Closing on a new home can be one of your most memorable life moments. It’s the final and one of the most critical stages in the home-buying journey, but with the exchange of key paperwork and a sizable down payment, it can also be a stressful experience, especially for first-time homebuyers.
The FBI has reported that scammers are increasingly taking advantage of homebuyers during the closing process. Through a sophisticated phishing scam, they attempt to divert your closing costs and down payment into a fraudulent account by confirming or suggesting last-minute changes to your wiring instructions. In fact, reports of these attempts have risen 1,100 percent between 2015 and 2017, and in 2017 alone, there was an estimated loss of nearly $1 billion in real estate transaction costs.
While it’s easy to think you may not fall for this kind of scam, these schemes are complex and often appear as legitimate conversations with your real estate or settlement agent. The ultimate cost to victims could be the loss of their life savings.
Here’s what you should know and how to avoid it happening to you.
How it works
Scammers are increasingly targeting real estate professionals, seeking to comprise their email in order to monitor email correspondences with clients and identify upcoming real estate transactions. During the closing process, scammers send spoofed emails to homebuyers – posing as the real estate agent, settlement agent, legal representative or another trusted individuals – with false instructions for wiring closing funds.
How to avoid a mortgage phishing scam
- Identify two trusted individuals to confirm the closing process and payment instructions. Ahead of your mortgage closing, discuss in person, or by phone, the closing process and money transfer protocols with these trusted individuals (realtor, settlement agent, etc.). Be cautious about exchanging any details about your closing over email. You may want to use this opportunity to also create a code phrase, known only by these trusted parties, if you need a secure way to confirm their identities in the future.
- Write down their names and contact information. Use the Bureau’s Mortgage Closing Checklist to list these individuals and their primary phone numbers.
- Before wiring money, always confirm instructions with your trusted representatives. Never follow instructions contained in an email. Verify the closing instructions, including the account name and number, with your trusted representatives either in person or by using the phone number you previously agreed to.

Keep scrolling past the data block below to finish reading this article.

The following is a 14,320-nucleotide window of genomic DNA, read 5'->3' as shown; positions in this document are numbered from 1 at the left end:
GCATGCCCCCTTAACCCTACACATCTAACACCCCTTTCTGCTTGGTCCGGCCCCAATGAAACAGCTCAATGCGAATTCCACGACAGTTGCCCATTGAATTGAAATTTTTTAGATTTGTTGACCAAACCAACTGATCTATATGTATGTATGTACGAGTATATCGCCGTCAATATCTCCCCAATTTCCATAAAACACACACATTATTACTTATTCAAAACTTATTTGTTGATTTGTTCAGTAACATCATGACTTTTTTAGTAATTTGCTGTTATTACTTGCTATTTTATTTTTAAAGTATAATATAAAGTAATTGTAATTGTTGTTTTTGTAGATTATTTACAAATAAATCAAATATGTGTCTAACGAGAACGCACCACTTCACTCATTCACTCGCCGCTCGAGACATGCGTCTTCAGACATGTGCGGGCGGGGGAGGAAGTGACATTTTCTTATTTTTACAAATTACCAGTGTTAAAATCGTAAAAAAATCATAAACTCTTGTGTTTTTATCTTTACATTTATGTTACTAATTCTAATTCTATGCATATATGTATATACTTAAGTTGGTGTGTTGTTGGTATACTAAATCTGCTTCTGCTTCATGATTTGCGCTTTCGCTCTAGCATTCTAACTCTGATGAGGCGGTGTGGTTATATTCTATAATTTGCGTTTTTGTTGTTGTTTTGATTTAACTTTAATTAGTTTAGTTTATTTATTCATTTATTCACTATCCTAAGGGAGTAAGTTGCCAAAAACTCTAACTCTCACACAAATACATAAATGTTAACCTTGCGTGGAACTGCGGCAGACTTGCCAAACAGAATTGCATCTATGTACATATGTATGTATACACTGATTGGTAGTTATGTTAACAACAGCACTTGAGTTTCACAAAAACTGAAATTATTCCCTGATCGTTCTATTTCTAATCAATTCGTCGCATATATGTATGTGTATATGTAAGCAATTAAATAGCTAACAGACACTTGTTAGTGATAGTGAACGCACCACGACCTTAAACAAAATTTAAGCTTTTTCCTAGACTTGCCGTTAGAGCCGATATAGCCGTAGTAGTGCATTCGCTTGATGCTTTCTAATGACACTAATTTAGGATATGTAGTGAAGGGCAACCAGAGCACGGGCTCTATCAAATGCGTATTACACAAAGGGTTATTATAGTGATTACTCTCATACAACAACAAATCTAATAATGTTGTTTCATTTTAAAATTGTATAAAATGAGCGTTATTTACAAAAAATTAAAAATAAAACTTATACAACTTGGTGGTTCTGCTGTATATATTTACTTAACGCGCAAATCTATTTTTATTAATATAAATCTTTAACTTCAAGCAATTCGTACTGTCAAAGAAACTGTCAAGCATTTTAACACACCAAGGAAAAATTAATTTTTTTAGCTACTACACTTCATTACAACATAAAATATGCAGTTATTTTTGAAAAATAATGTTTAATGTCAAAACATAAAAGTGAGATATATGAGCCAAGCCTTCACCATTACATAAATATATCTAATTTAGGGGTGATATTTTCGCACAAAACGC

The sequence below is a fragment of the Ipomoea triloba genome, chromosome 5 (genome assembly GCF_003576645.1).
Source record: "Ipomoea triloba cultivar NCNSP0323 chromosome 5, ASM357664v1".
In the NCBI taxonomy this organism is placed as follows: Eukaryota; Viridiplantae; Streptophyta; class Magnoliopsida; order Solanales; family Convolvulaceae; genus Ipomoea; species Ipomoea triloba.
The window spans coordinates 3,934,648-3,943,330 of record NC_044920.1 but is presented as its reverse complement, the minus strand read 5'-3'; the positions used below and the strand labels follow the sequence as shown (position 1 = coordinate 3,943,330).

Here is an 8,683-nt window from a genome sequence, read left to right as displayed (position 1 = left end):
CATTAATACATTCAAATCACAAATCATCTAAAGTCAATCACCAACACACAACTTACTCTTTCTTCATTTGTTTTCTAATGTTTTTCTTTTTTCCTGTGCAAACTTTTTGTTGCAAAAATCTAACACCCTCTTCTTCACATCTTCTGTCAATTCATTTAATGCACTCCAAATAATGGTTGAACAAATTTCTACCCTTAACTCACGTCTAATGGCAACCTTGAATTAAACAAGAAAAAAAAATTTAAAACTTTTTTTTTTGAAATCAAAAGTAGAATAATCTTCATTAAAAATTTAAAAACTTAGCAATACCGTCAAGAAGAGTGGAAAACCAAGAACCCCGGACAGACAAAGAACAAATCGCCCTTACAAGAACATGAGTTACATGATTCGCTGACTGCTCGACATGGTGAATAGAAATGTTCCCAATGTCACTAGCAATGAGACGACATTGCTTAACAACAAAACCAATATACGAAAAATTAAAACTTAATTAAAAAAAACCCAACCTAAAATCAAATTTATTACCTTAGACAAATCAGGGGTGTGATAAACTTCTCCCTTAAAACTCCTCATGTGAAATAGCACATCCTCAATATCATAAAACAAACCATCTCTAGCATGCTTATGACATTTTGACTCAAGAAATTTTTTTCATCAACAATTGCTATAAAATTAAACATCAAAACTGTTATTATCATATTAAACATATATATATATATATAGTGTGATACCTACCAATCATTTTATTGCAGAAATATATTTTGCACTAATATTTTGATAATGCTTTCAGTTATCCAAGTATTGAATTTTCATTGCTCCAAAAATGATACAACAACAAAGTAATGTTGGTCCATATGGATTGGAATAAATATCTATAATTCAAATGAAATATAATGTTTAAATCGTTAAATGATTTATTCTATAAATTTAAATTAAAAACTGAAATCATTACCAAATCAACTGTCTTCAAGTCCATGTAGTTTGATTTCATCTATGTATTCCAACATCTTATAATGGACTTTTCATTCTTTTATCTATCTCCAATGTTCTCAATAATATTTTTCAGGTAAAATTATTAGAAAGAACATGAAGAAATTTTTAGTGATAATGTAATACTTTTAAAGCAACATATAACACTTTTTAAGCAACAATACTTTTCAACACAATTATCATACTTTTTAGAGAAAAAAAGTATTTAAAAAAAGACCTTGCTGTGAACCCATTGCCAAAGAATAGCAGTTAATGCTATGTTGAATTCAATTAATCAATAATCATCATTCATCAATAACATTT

- Avoid using phone numbers or links in an email. Again, scammers can closely replicate the email address, phone number and format of an exchange from your agents. Avoid clicking on any links or downloading attachments without first confirming with your trusted representatives.
- Do NOT email financial information. Email is never a secure way to send financial information.
- Be mindful of phone conversations. It may be difficult to identify whether a phone call is fraudulent or legitimate. Scammers may call and ask you to verify your personal or financial information. When in doubt, always refer back to your trusted professionals to confirm whether it’s legitimate.
What to do if it happens to you
- Contact your bank or wire-transfer company immediately. Ask for a wire recall. Reporting the error as soon as possible can increase the likelihood that you’ll be able to recover your money.
- File a complaint with the FBI. Contact the FBI’s Internet Crime Complaint Center at www.ic3.gov .
While it can be easy to think you’ll never fall for a scam of this nature, the reality is that it’s becoming more and more common, and the results can be disastrous for eager homeowners. By being mindful and taking a few important steps ahead of your closing, you can protect yourself and your loved ones.
To learn more about the closing process, including how to prepare for your closing and common pitfalls to avoid, check out our Mortgage Closing Checklist . For information and resources for the each stage of the home-buying journey, visit the Bureau’s Buying a House tool.